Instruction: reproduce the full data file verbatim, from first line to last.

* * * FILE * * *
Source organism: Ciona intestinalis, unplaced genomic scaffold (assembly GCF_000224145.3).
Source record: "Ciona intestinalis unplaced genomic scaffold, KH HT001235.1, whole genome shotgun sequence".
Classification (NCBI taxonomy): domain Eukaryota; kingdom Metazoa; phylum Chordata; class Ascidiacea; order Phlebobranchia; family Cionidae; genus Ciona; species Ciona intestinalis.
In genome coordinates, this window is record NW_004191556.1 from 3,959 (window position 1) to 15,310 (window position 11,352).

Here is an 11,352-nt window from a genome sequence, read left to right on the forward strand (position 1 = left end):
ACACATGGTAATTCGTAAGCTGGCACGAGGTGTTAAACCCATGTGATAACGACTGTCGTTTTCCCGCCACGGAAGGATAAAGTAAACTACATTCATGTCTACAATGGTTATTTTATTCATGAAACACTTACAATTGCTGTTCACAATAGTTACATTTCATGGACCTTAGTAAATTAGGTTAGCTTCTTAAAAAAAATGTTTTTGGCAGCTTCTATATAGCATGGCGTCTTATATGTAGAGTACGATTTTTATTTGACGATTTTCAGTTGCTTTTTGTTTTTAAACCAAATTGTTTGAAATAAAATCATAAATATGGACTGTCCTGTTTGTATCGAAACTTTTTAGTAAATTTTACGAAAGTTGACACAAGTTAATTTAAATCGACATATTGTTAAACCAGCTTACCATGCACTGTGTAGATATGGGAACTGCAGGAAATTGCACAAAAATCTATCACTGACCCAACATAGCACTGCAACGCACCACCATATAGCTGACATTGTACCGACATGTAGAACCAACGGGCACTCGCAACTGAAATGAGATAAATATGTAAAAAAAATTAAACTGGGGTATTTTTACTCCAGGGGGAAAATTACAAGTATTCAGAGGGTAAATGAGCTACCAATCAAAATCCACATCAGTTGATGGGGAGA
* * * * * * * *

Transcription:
Source organism: Ciona intestinalis, unplaced genomic scaffold (assembly GCF_000224145.3).
Source record: "Ciona intestinalis unplaced genomic scaffold, KH HT001235.1, whole genome shotgun sequence".
Classification (NCBI taxonomy): domain Eukaryota; kingdom Metazoa; phylum Chordata; class Ascidiacea; order Phlebobranchia; family Cionidae; genus Ciona; species Ciona intestinalis.
In genome coordinates, this window is record NW_004191556.1 from 3,959 (window position 1) to 15,310 (window position 11,352).

Here is an 11,352-nt window from a genome sequence, read left to right on the forward strand (position 1 = left end):
ACACATGGTAATTCGTAAGCTGGCACGAGGTGTTAAACCCATGTGATAACGACTGTCGTTTTCCCGCCACGGAAGGATAAAGTAAACTACATTCATGTCTACAATGGTTATTTTATTCATGAAACACTTACAATTGCTGTTCACAATAGTTACATTTCATGGACCTTAGTAAATTAGGTTAGCTTCTTAAAAAAAATGTTTTTGGCAGCTTCTATATAGCATGGCGTCTTATATGTAGAGTACGATTTTTATTTGACGATTTTCAGTTGCTTTTTGTTTTTAAACCAAATTGTTTGAAATAAAATCATAAATATGGACTGTCCTGTTTGTATCGAAACTTTTTAGTAAATTTTACGAAAGTTGACACAAGTTAATTTAAATCGACATATTGTTAAACCAGCTTACCATGCACTGTGTAGATATGGGAACTGCAGGAAATTGCACAAAAATCTATCACTGACCCAACATAGCACTGCAACGCACCACCATATAGCTGACATTGTACCGACATGTAGAACCAACGGGCACTCGCAACTGAAATGAGATAAATATGTAAAAAAAATTAAACTGGGGTATTTTTACTCCAGGGGGAAAATTACAAGTATTCAGAGGGTAAATGAGCTACCAATCAAAATCCACATCAGTTGATGGGGAGA